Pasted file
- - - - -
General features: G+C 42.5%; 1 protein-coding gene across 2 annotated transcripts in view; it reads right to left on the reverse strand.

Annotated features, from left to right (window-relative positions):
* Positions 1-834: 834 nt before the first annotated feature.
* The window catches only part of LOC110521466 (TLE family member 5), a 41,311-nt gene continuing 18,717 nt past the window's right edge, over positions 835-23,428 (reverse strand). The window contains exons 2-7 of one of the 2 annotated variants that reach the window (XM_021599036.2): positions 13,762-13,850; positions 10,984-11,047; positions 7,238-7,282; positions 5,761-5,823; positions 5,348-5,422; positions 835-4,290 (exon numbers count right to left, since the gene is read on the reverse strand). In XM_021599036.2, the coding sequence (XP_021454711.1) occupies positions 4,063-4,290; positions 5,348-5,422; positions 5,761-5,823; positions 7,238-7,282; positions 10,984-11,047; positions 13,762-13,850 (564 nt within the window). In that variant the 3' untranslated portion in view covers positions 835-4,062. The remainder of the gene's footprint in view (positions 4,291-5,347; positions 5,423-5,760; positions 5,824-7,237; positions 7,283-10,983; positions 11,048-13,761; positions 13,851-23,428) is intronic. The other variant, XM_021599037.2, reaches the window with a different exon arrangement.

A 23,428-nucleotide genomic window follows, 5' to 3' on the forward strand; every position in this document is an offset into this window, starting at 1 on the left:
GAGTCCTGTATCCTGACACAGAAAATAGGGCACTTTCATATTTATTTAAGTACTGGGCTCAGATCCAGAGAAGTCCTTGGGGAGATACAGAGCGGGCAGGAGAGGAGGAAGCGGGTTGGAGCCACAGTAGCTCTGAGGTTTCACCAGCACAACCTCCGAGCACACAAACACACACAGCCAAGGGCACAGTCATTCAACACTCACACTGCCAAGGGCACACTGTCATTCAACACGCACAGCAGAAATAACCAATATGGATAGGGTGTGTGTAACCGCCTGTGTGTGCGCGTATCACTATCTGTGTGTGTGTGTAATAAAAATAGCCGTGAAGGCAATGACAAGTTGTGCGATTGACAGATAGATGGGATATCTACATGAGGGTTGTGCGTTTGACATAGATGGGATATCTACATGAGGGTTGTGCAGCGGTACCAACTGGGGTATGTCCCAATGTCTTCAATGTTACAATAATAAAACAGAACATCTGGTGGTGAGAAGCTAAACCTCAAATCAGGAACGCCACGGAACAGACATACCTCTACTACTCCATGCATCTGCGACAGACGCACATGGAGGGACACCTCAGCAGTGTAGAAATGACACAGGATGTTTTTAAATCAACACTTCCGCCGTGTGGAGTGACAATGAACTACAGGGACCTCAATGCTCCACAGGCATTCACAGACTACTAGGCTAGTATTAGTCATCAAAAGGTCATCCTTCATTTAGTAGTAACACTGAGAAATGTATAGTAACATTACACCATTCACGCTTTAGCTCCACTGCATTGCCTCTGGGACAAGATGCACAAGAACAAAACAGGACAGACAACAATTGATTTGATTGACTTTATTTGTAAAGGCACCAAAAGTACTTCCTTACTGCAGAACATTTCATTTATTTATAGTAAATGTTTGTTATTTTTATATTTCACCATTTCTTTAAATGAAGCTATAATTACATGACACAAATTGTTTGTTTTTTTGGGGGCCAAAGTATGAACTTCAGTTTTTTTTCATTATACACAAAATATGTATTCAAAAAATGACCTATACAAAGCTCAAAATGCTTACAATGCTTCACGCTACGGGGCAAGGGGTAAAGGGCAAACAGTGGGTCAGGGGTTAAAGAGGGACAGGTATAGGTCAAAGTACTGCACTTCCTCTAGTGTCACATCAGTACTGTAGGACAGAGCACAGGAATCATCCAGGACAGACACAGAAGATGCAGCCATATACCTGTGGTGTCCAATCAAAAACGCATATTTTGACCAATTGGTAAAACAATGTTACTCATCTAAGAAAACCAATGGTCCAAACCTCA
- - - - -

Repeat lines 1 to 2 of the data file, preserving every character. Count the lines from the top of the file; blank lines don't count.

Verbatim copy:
General features: G+C 42.5%; 1 protein-coding gene across 2 annotated transcripts in view; it reads right to left on the reverse strand.

Annotated features, from left to right (window-relative positions):